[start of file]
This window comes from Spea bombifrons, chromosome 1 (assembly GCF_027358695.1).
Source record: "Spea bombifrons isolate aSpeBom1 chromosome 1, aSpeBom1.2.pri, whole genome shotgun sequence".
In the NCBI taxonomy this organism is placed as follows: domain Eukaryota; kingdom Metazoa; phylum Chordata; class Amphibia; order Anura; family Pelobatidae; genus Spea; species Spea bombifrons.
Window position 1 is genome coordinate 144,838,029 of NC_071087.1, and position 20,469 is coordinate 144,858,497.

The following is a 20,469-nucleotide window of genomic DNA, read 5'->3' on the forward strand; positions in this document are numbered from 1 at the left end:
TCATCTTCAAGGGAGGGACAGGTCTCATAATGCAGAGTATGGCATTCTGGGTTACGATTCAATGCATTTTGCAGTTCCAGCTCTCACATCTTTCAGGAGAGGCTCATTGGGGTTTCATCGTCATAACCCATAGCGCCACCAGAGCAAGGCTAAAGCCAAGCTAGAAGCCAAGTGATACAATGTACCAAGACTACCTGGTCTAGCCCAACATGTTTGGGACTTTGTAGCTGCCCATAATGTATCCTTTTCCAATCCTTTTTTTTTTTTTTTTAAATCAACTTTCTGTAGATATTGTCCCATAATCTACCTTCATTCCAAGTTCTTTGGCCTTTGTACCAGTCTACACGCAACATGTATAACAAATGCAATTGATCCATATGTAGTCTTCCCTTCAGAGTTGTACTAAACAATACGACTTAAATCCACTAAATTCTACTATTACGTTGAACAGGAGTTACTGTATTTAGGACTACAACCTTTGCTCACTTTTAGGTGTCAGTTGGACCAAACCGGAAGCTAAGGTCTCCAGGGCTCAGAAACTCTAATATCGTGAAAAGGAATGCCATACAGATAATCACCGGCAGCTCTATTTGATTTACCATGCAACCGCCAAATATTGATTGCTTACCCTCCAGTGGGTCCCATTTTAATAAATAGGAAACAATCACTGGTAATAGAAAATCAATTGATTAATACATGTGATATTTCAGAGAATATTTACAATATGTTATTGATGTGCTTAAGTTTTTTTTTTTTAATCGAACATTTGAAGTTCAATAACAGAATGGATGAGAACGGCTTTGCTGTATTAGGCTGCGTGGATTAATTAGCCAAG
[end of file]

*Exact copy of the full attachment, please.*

This window comes from Spea bombifrons, chromosome 1 (assembly GCF_027358695.1).
Source record: "Spea bombifrons isolate aSpeBom1 chromosome 1, aSpeBom1.2.pri, whole genome shotgun sequence".
In the NCBI taxonomy this organism is placed as follows: domain Eukaryota; kingdom Metazoa; phylum Chordata; class Amphibia; order Anura; family Pelobatidae; genus Spea; species Spea bombifrons.
Window position 1 is genome coordinate 144,838,029 of NC_071087.1, and position 20,469 is coordinate 144,858,497.

The following is a 20,469-nucleotide window of genomic DNA, read 5'->3' on the forward strand; positions in this document are numbered from 1 at the left end:
TCATCTTCAAGGGAGGGACAGGTCTCATAATGCAGAGTATGGCATTCTGGGTTACGATTCAATGCATTTTGCAGTTCCAGCTCTCACATCTTTCAGGAGAGGCTCATTGGGGTTTCATCGTCATAACCCATAGCGCCACCAGAGCAAGGCTAAAGCCAAGCTAGAAGCCAAGTGATACAATGTACCAAGACTACCTGGTCTAGCCCAACATGTTTGGGACTTTGTAGCTGCCCATAATGTATCCTTTTCCAATCCTTTTTTTTTTTTTTTTAAATCAACTTTCTGTAGATATTGTCCCATAATCTACCTTCATTCCAAGTTCTTTGGCCTTTGTACCAGTCTACACGCAACATGTATAACAAATGCAATTGATCCATATGTAGTCTTCCCTTCAGAGTTGTACTAAACAATACGACTTAAATCCACTAAATTCTACTATTACGTTGAACAGGAGTTACTGTATTTAGGACTACAACCTTTGCTCACTTTTAGGTGTCAGTTGGACCAAACCGGAAGCTAAGGTCTCCAGGGCTCAGAAACTCTAATATCGTGAAAAGGAATGCCATACAGATAATCACCGGCAGCTCTATTTGATTTACCATGCAACCGCCAAATATTGATTGCTTACCCTCCAGTGGGTCCCATTTTAATAAATAGGAAACAATCACTGGTAATAGAAAATCAATTGATTAATACATGTGATATTTCAGAGAATATTTACAATATGTTATTGATGTGCTTAAGTTTTTTTTTTTTAATCGAACATTTGAAGTTCAATAACAGAATGGATGAGAACGGCTTTGCTGTATTAGGCTGCGTGGATTAATTAGCCAAG